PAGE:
A long day of protest Seattle culminated in several thousand people marching to sit down outside the street in front of a local Chase Bank.
What a year of miracles 2011 is turning out to be. It began with revolutions in Tunisia and Egypt, but has now produced a global day of protest against capitalism. An estimated one million people demonstrated worldwide on 15 October.
In August this year, a march of 4,000 indigenous people set off from the Isiboro Secure National Park, a protected Amazon region in eastern Bolivia known as Tipnis.
The 1990s saw neoliberalism leave devastation in its wake across Latin America, shifting wealth from the poor to the rich.
Electricians are fighting a raw form of class struggle. On one side stand multinational corporations determined to maximise profits—on the other rank and file workers organising to defend their livelihoods.
Workers go where the job is. Many leave family behind to live in digs for weeks or months. Bosses even find ways to use this travelling to discipline workers.
Bosses profits... Balfour Beatty Engineering Services £50,500,000
In 1972 over 300,000 building workers struck across Britain over pay and contracts.
Capitalism permeates every aspect of our lives—every relation, every space and every surface. The most visible manifestation of this is advertising.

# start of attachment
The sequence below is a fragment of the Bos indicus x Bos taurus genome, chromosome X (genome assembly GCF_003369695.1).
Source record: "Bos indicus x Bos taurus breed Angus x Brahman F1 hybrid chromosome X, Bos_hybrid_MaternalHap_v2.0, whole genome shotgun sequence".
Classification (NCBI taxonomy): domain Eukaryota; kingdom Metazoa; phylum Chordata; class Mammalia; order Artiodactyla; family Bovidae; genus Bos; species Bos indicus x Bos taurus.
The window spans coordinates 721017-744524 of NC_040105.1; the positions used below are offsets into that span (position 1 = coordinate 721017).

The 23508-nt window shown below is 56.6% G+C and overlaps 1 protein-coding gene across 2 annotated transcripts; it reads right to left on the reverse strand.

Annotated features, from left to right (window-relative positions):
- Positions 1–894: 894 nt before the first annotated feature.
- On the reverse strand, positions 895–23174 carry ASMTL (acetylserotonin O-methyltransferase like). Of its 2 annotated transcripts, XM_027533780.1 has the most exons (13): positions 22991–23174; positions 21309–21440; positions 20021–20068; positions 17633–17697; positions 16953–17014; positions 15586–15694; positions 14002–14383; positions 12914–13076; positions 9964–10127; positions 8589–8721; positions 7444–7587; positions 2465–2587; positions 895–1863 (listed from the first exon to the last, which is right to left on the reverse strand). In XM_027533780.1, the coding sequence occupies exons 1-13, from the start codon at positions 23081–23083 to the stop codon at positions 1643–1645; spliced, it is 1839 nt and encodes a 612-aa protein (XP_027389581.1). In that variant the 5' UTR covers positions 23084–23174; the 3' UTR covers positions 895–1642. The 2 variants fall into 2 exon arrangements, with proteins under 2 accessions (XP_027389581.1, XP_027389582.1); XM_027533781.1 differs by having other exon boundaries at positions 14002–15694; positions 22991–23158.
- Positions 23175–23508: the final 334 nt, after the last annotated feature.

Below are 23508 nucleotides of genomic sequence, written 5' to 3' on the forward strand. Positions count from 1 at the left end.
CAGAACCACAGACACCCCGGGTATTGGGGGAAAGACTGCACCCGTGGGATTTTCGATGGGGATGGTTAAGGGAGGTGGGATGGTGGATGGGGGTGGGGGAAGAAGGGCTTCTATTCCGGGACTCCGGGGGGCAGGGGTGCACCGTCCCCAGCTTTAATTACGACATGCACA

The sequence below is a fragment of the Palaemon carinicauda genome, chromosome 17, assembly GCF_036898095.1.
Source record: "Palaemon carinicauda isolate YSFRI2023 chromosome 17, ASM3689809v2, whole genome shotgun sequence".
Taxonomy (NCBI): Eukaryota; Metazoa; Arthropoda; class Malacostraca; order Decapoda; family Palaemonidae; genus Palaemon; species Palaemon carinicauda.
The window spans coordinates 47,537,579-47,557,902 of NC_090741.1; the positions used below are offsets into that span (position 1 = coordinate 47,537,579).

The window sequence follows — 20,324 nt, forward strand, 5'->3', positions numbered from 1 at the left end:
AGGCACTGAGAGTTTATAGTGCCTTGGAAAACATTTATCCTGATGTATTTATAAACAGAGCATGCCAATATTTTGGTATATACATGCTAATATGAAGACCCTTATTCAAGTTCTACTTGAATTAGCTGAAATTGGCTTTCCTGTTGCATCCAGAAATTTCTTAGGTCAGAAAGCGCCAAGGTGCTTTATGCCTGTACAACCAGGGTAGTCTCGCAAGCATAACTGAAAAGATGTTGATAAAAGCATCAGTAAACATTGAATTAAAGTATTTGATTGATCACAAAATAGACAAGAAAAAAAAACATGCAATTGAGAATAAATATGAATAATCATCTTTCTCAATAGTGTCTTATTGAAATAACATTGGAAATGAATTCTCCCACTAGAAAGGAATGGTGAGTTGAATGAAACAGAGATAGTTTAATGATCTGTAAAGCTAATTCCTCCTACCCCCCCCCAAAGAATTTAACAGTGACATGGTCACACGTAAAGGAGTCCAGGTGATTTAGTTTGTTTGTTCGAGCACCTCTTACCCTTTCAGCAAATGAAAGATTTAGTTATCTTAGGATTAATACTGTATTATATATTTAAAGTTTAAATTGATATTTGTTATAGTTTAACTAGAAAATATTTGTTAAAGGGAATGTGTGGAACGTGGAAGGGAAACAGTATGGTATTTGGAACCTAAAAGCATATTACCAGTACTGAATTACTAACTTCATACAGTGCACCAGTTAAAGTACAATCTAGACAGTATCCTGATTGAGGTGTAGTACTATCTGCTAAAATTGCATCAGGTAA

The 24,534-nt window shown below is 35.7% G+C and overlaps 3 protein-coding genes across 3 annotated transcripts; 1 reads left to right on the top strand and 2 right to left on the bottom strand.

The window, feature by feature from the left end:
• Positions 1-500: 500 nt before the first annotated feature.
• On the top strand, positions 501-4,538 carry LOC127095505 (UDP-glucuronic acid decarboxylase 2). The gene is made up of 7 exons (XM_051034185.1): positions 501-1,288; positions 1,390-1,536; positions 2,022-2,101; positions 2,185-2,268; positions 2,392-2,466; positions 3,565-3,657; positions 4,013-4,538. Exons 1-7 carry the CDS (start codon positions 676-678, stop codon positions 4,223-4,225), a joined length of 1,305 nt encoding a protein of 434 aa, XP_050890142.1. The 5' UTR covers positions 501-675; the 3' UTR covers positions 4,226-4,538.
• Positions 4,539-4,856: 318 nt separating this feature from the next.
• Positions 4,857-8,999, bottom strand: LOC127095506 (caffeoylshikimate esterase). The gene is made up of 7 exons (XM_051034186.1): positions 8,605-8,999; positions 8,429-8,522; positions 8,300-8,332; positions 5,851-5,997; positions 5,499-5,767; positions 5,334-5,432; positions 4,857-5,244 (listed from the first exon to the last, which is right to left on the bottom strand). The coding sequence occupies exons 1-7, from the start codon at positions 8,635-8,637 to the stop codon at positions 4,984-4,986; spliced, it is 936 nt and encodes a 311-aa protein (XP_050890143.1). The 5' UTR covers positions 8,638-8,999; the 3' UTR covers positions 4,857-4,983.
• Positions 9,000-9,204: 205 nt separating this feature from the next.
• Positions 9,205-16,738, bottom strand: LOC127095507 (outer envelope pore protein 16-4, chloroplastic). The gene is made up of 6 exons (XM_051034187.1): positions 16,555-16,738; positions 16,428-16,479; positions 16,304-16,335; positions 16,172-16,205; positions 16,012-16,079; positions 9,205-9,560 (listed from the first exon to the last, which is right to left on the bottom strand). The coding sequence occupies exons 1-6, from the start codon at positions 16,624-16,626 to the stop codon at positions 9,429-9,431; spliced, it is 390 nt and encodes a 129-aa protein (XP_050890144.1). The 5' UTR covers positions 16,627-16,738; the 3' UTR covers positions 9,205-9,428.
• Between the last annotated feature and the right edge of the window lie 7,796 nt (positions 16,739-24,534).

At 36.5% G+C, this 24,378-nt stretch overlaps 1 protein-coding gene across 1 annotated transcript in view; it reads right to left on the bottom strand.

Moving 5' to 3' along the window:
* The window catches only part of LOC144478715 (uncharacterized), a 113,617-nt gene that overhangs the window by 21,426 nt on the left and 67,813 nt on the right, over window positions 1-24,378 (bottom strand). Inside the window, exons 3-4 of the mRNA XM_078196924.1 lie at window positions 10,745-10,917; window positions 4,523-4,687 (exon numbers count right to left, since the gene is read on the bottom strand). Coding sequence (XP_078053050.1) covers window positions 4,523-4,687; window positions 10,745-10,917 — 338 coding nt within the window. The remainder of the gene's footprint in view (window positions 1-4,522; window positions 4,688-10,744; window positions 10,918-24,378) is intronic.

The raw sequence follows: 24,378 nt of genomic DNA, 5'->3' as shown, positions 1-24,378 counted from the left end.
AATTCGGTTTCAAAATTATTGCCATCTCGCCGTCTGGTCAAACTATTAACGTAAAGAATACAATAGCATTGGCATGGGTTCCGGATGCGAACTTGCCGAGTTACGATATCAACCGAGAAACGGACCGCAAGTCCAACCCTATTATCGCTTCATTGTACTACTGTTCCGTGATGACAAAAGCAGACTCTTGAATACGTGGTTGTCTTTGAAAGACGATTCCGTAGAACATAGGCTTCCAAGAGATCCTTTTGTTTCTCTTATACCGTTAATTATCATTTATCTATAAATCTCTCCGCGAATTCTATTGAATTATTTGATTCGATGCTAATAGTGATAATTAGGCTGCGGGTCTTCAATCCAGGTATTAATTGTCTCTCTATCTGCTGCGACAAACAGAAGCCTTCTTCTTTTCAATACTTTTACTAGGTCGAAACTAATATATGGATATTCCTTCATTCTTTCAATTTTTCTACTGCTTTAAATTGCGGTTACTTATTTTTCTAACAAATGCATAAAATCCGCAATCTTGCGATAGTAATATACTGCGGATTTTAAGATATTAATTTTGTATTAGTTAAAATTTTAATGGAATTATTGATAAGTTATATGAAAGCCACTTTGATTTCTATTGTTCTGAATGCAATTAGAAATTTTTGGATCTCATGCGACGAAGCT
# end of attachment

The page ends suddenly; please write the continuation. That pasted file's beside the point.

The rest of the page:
So long as there are foreign forces in Afghanistan, there will be resistance and, sooner or later, the occupiers will be defeated. Everyone knows this is what is going to happen.
Red Psalm centres on the peasant uprisings of Hungary in the late 19th century.
The Nuffield Theatre Company presents this new play set after this year’s rubbish collection strike in Southampton.
This year’s Afrika Eye Festival explores the changes taking place in Africa and beyond.
We are often told that people are selfish—so we have dog-eat-dog societies where everyone’s just out for whatever they can grab.
The long-fought campaign for justice for 96 Liverpool football fans crushed to death at the Hillsborough stadium in 1989 has won an important victory.
Legacy of fascism still poisons French politics I read with interest your story on the 1961 mass killing of Algerian protesters by French police (Socialist Worker, 8 October).
It sometimes seems impossible to imagine life without capitalism.
‘There is everything to fear from wrongful identification, or the acquisition of our identity for fraudulent purposes’